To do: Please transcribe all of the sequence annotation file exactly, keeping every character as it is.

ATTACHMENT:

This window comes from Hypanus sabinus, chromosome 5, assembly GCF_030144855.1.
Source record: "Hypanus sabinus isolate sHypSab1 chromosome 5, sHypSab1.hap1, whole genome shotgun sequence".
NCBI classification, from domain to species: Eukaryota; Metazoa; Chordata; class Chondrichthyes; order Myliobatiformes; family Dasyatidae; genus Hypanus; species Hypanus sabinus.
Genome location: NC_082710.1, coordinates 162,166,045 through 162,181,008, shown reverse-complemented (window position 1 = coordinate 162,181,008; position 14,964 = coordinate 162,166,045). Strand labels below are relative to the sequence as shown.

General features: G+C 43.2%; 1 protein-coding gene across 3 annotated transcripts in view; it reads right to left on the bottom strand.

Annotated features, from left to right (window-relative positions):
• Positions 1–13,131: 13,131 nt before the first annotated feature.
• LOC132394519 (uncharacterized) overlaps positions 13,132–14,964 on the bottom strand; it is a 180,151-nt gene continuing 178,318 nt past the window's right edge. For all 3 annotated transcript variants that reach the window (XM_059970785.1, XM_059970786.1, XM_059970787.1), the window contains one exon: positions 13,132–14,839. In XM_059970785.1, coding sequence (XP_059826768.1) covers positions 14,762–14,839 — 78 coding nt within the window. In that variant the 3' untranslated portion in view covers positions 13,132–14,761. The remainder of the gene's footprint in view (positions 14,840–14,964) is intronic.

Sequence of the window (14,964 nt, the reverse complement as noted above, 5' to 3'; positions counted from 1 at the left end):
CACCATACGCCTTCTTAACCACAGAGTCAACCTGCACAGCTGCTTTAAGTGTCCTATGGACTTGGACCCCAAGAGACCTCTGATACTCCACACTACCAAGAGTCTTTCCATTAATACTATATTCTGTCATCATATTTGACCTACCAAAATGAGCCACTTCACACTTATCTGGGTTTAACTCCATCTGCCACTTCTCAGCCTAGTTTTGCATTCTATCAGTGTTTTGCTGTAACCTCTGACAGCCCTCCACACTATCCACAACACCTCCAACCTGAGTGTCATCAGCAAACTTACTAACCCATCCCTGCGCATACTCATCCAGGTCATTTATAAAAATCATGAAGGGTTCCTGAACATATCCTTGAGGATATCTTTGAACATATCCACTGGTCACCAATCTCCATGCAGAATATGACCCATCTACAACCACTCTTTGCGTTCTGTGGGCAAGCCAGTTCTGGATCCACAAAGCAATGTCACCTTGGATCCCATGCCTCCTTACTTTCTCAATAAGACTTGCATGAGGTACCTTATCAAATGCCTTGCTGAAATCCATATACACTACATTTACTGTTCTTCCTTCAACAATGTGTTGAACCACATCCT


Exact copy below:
This window comes from Hypanus sabinus, chromosome 5, assembly GCF_030144855.1.
Source record: "Hypanus sabinus isolate sHypSab1 chromosome 5, sHypSab1.hap1, whole genome shotgun sequence".
NCBI classification, from domain to species: Eukaryota; Metazoa; Chordata; class Chondrichthyes; order Myliobatiformes; family Dasyatidae; genus Hypanus; species Hypanus sabinus.
Genome location: NC_082710.1, coordinates 162,166,045 through 162,181,008, shown reverse-complemented (window position 1 = coordinate 162,181,008; position 14,964 = coordinate 162,166,045). Strand labels below are relative to the sequence as shown.

General features: G+C 43.2%; 1 protein-coding gene across 3 annotated transcripts in view; it reads right to left on the bottom strand.

Annotated features, from left to right (window-relative positions):
• Positions 1–13,131: 13,131 nt before the first annotated feature.
• LOC132394519 (uncharacterized) overlaps positions 13,132–14,964 on the bottom strand; it is a 180,151-nt gene continuing 178,318 nt past the window's right edge. For all 3 annotated transcript variants that reach the window (XM_059970785.1, XM_059970786.1, XM_059970787.1), the window contains one exon: positions 13,132–14,839. In XM_059970785.1, coding sequence (XP_059826768.1) covers positions 14,762–14,839 — 78 coding nt within the window. In that variant the 3' untranslated portion in view covers positions 13,132–14,761. The remainder of the gene's footprint in view (positions 14,840–14,964) is intronic.

Sequence of the window (14,964 nt, the reverse complement as noted above, 5' to 3'; positions counted from 1 at the left end):
CACCATACGCCTTCTTAACCACAGAGTCAACCTGCACAGCTGCTTTAAGTGTCCTATGGACTTGGACCCCAAGAGACCTCTGATACTCCACACTACCAAGAGTCTTTCCATTAATACTATATTCTGTCATCATATTTGACCTACCAAAATGAGCCACTTCACACTTATCTGGGTTTAACTCCATCTGCCACTTCTCAGCCTAGTTTTGCATTCTATCAGTGTTTTGCTGTAACCTCTGACAGCCCTCCACACTATCCACAACACCTCCAACCTGAGTGTCATCAGCAAACTTACTAACCCATCCCTGCGCATACTCATCCAGGTCATTTATAAAAATCATGAAGGGTTCCTGAACATATCCTTGAGGATATCTTTGAACATATCCACTGGTCACCAATCTCCATGCAGAATATGACCCATCTACAACCACTCTTTGCGTTCTGTGGGCAAGCCAGTTCTGGATCCACAAAGCAATGTCACCTTGGATCCCATGCCTCCTTACTTTCTCAATAAGACTTGCATGAGGTACCTTATCAAATGCCTTGCTGAAATCCATATACACTACATTTACTGTTCTTCCTTCAACAATGTGTTGAACCACATCCT